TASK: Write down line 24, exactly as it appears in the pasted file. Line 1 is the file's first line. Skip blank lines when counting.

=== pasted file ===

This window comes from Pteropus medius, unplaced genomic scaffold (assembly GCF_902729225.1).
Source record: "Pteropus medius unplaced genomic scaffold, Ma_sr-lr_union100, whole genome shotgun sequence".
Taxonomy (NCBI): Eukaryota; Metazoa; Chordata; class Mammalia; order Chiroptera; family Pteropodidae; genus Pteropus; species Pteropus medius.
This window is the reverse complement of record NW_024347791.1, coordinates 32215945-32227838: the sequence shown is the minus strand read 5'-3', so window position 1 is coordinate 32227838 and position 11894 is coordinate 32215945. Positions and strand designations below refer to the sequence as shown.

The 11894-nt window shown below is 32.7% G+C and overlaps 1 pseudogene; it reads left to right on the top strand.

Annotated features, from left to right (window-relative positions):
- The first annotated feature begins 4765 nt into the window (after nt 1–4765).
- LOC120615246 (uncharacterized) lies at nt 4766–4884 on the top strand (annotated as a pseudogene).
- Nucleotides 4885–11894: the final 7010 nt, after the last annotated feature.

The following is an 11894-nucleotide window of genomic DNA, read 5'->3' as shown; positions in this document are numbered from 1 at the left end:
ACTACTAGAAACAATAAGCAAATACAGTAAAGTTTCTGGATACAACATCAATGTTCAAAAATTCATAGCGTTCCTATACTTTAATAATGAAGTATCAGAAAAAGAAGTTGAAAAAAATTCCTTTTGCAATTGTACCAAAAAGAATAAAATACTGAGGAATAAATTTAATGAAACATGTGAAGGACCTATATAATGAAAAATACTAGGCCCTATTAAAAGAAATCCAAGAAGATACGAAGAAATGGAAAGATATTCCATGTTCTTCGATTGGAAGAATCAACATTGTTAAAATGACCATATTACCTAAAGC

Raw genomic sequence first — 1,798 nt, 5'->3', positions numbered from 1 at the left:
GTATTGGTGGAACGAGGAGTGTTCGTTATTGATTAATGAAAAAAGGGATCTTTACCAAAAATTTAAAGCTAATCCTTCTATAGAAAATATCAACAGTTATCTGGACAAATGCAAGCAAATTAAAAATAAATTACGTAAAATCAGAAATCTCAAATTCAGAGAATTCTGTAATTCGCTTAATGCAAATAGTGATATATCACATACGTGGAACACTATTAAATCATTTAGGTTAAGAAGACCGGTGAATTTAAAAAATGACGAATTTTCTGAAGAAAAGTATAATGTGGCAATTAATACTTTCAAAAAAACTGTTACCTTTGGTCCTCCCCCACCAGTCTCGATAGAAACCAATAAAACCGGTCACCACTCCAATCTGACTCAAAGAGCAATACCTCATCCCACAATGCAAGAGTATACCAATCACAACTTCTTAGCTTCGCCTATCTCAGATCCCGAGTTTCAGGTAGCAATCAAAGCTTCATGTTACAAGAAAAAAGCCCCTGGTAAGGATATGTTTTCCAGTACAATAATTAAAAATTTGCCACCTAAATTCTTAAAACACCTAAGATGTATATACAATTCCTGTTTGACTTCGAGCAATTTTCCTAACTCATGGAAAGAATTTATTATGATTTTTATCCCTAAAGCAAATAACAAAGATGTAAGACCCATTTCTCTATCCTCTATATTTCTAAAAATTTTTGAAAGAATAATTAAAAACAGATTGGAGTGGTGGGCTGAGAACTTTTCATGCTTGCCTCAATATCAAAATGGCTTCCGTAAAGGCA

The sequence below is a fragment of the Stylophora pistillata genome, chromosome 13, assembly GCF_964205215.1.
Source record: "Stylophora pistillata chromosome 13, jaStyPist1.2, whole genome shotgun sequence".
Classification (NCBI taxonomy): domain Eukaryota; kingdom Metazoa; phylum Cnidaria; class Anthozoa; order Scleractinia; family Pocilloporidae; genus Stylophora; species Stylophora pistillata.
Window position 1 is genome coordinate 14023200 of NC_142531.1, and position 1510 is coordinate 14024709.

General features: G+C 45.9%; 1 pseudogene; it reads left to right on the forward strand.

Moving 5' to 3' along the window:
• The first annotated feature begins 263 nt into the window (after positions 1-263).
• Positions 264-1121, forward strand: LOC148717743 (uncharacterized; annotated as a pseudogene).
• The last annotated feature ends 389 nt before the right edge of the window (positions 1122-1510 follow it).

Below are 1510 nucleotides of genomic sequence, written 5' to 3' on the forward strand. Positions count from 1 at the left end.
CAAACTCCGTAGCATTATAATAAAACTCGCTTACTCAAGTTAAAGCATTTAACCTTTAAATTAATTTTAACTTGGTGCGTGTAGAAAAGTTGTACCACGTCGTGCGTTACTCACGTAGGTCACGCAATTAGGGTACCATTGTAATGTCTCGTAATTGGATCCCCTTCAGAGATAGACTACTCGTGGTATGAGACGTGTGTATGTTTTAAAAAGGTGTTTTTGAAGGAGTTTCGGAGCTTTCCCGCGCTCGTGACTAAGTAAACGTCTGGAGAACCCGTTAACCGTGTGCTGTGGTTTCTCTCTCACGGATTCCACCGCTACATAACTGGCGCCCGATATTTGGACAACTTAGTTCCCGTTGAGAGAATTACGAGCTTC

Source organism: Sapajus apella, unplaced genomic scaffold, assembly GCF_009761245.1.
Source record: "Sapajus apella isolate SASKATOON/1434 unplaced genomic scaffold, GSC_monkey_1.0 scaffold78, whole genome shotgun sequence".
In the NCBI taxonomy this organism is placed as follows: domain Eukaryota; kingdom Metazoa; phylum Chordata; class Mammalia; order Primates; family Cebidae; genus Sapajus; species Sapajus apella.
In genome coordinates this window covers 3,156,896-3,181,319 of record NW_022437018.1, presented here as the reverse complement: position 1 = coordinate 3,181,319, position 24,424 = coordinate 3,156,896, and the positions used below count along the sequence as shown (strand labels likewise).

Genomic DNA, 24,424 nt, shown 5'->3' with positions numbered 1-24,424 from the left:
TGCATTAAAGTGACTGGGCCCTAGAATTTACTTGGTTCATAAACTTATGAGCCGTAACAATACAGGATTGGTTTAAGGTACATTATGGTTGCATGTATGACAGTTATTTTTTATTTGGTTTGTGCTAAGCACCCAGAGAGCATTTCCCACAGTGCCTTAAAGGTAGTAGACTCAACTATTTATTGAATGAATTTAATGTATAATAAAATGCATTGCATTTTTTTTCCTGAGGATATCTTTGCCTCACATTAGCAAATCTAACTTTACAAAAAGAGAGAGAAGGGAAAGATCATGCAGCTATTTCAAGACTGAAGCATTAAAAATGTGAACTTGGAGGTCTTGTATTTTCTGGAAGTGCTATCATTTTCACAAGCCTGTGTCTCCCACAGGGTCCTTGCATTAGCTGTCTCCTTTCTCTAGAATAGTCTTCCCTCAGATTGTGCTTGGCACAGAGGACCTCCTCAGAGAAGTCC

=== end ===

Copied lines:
CAAACTCCGTAGCATTATAATAAAACTCGCTTACTCAAGTTAAAGCATTTAACCTTTAAATTAATTTTAACTTGGTGCGTGTAGAAAAGTTGTACCACGTCGTGCGTTACTCACGTAGGTCACGCAATTAGGGTACCATTGTAATGTCTCGTAATTGGATCCCCTTCAGAGATAGACTACTCGTGGTATGAGACGTGTGTATGTTTTAAAAAGGTGTTTTTGAAGGAGTTTCGGAGCTTTCCCGCGCTCGTGACTAAGTAAACGTCTGGAGAACCCGTTAACCGTGTGCTGTGGTTTCTCTCTCACGGATTCCACCGCTACATAACTGGCGCCCGATATTTGGACAACTTAGTTCCCGTTGAGAGAATTACGAGCTTC